Profile Goldeneye     Literature page Goldeneye
[order] Anseriformes

[order] Anseriformes | [family] Anatidae | [latin] Bucephala clangula | [UK] Goldeneye | [FR] Garrot à oeil d’or | [DE] Schellente | [ES] Porrón Osculado | [IT] Quattrocchi comune | [NL] Brilduiker

Brilduiker determination

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The common goldeneye,is named for its brilliant yellow iris. Common goldeneyes fly in small compact clusters, with their wings making a distinctive whistle at every wing beat. Male common goldeneyes have blackish iridescent green heads with a white circular patch between the eye and the base of the bill. The breast, sides, belly, and patch across the secondaries and secondary wing coverts are white. The back, rump, and upper tail coverts are black and the tail is grayish brown. The bill is black and the legs and feet are yellowish. Female common goldeneyes have chocolate brown heads, a whitish neckband, and speckled gray back and sides. The upper wings are brownish black with the middle five secondaries colored white. The bill is blackish becoming yellow near the tip and the legs and feet are yellowish.

Nests are usually located near a pond, lake, or river, but may be found in woodlands up to a mile from water.
Common goldeneyes use brackish estuarine and saltwater bays and deep freshwater habitats during winter time

This duck inhabits the forested regions of northern Eurasia and North America, between 55°N and 70°N. It is breeding in tree holes. The birds visiting the European Union belong to two distinct populations. One is originating from Scandinavia, Finland and western Russia, and wintering mainly in the Baltic and the North Sea but also in smaller numbers on the continental waters of Germany and the lakes around the Alps. It comprises about 300000 individuals, and is constantly increasing. The second population has probably a more eastern origin and is wintering on the middle Danube and in the Adriatic region. It reaches north-eastern Italy and northern Greece. It amounts to about 75000 individuals, but its trends are not well known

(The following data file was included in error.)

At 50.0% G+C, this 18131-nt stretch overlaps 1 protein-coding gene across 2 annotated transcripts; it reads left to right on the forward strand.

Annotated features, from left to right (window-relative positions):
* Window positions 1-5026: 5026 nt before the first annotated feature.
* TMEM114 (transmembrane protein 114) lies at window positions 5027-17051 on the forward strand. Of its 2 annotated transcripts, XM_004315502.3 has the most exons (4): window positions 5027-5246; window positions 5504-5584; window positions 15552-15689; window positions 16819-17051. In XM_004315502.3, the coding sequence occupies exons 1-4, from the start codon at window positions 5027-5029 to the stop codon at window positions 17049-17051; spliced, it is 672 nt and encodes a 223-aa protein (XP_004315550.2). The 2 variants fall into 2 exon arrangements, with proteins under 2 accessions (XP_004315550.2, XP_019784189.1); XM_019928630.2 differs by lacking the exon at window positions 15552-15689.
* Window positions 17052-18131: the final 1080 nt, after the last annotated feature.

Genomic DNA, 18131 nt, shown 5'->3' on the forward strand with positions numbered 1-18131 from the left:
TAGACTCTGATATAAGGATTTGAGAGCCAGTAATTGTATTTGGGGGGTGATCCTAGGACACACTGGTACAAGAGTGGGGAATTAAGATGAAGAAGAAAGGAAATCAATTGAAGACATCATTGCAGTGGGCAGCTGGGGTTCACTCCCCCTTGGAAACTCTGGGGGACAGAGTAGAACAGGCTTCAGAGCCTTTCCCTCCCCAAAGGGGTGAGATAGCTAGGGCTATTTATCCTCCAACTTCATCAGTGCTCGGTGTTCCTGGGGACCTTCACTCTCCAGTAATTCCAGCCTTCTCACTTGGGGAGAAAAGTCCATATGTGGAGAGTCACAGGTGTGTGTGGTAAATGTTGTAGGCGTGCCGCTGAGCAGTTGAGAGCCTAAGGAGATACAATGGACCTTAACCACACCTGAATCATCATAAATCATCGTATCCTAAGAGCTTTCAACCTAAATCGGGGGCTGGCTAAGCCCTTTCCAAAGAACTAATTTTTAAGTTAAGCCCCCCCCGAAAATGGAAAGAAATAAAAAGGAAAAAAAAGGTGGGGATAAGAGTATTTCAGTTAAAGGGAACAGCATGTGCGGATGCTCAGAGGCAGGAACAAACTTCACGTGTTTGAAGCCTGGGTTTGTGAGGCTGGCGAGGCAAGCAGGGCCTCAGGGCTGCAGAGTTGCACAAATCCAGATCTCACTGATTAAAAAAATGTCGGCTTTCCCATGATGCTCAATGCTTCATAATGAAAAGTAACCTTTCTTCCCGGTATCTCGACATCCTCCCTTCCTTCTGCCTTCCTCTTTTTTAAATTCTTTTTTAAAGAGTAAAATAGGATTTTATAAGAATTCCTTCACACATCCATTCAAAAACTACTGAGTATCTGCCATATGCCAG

Common goldeneyes use brackish estuarine and saltwater bays and deep freshwater habitats in the winter and dive to feed on a wide variety of available animal life. In inland areas during the summer and fall, they feed on aquatic insects, crustaceans and aquatic plants. Along coastal wintering grounds they feed largely on crustaceans, mollusks, small fishes, and some plant material.

This species has a large range, with an estimated global Extent of Occurrence of 10,000,000 km². It has a large global population estimated to be 2,100,000 individuals (Wetlands International 2002). Global population trends have not been quantified, but the species is not believed to approach the thresholds for the population decline criterion of the IUCN Red List (i.e. declining more than 30% in ten years or three generations). For these reasons, the species is evaluated as Least Concern. [conservation status from]

Common goldeneyes breed across the forested areas of Canada, Minnesota, Michigan, Alaska, and the northeastern United States. They are most abundant among lakes of the Canadian boreal forests, especially where lakes or deep marshes have substantial invertebrate populations. They are cavity nesters and have a strong homing tendency, often using the same cavity in successive years. Nests are usually located near a pond, lake, or river, but may be found in woodlands up to a mile from water. Female common goldeneyes nest in natural tree cavities, abandoned woodpecker holes, or nest-boxes and lay an average of 9 eggs.

Partial Migratory; winters at sea in North of range, or at lower latitudes South to Florida, Mediterranean basin, Southern Rusia and Eastern China, occasionally further South. At times well inland (e.g. Central Europe); present all-year in some areas of North West Europe. In North America some may move from the interior to the Atlantic and Pacific coasts and south along the Mississippi and Snake Rivers. Along the Atlantic coast, birds winter from Newfoundland to Florida and on the Pacific coast from the Aleutian Chain south to California. The St. Lawrence River and the Great Lakes also provide wintering habitat.


  1. Measurements
  2. spanwidth min.: 62 cm
  3. spanwidth max.: 77 cm
  4. size min.: 40 cm
  5. size max.: 48 cm
  6. Breeding
  7. incubation min.: 29 days
  8. incubation max.: 30 days
  9. fledging min.: 57 days
  10. fledging max.: 66 days
  11. broods 1
  12. eggs min.: 6
  13. eggs max.: 12
  14. Conservation Status
  15. Brilduiker status Least Concern
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